What is creatine?
Creatine monohydrate is one of the most popular and extensively studied supplements used by athletes due to its ability to increase intramuscular creatine concentrations, improve exercise performance and enhance adaptations to training (Kreider et al., 2017). 95% of the human body’s creatine stores are found within muscle while the remaining 5% exists in the liver, kidney, and testes (Persky and Brazeau, 2001). Creatine is found in protein sources such as meat, poultry, and fish with the average individual consuming ~1-2g of creatine per day from their diet. However, this amount of dietary creatine only saturates the muscles creatine stores by 60-80%. Therefore, creatine supplementation is needed to further saturate creatine stores with the potential to increase intramuscular creatine stores by 20-40% (Andres et al., 2017).
Why should you supplement with creatine?
Adenosine triphosphate (ATP) is the body’s energy currency for processes such as muscle contraction. ATP is not stored in large amounts within the body. Therefore, once exercise begins and your muscles begin repeatedly contracting, the demand for ATP production increases. When the energy demand of performance is high (e.g. when high intensity work is required), creatine (specifically phosphocreatine) is needed to produce ATP at high rates (Butts et al., 2018). Increasing intramuscular creatine concentrations by means of supplementation facilitates faster resynthesis and production of ATP, ultimately delaying fatigue.
In simpler terms, the main benefit of creatine supplementation improves short or repeated high-intensity performance efforts by enhancing energy production and delaying fatigue. This means a higher amount of high quality of work can be performed during training/competition leading to an increased potential for greater training adaptations. This is beneficial for athletes participating in team sports where repeated sprints are often required. Creatine supplementation also has ergogenic benefits in events lasting <30 seconds, for example, track athletes (60 – 200m sprint), swimming (50m sprint), weightlifting and track cycling (Kreider et al., 2017).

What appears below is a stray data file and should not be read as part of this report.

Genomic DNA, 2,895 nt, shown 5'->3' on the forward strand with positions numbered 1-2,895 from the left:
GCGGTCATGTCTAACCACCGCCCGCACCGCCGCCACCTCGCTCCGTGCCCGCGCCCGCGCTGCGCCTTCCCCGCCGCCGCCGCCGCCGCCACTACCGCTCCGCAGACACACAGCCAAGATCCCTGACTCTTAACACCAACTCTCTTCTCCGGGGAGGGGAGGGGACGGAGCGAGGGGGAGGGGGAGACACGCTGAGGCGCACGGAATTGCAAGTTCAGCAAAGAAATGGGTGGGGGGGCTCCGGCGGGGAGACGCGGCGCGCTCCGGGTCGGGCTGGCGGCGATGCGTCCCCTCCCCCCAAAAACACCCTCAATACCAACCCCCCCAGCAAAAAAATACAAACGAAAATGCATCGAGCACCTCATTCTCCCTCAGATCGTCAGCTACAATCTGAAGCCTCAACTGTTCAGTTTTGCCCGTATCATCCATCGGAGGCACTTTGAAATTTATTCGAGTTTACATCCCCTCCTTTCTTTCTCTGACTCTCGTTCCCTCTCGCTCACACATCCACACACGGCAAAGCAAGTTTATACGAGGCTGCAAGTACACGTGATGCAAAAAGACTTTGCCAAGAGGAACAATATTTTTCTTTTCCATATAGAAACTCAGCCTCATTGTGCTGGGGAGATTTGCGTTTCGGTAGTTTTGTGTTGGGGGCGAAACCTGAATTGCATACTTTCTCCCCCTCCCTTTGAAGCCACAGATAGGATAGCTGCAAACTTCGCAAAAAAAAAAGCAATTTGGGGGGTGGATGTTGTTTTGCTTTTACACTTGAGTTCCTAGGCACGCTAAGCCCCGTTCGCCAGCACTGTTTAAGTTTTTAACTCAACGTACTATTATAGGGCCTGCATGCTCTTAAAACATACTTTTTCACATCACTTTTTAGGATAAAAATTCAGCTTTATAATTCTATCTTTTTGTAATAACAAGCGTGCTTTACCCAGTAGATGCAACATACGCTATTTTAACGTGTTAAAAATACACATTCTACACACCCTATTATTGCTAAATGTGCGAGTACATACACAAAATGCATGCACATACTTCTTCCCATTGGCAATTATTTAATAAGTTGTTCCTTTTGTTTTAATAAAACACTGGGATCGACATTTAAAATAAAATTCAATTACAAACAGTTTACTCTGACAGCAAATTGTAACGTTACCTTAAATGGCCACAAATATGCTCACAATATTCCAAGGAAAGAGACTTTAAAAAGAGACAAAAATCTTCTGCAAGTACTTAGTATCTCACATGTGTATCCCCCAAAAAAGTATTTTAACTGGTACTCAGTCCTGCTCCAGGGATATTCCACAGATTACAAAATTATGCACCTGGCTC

Aside from improving the mechanism of high intensity energy production, there are other reported benefits of creatine supplementation. Creatine has also been shown to increase lean body mass when combined with training, making this a suitable supplement for ALL athletes. By improving an individual’s ability to train harder at high intensities, athletes will be better able to promote greater training adaptations. Such adaptations include muscular strength and hypertrophy due to an increase in the expression of enzymes responsible for muscle contraction (Budford et al., 2007). Long term studies by Kirksey et al., (1999) and Noonan et al., (1998) have demonstrated that those who supplement with creatine elicit greater gains in lean mass by ~50% when compared to placebo groups.
One of the main issues experienced by athletes during periods of inactivity resulting from injury is a loss in muscle mass. This is another instance where creatine comes into action. Hespel et al., (2001) demonstrated that the recovery of muscle mass following a period of immobilisation was enhanced when creatine was supplemented during rehabilitation to a greater extent than those who were given a placebo. By enhancing muscle mass recovery, the subsequent strength gains that can be made during a rehabilitation programme are increased. There is also some research which suggests creatine supplementation can be used to lessen muscle atrophy during periods of immobilization. However, this effect has not yet been fully explored.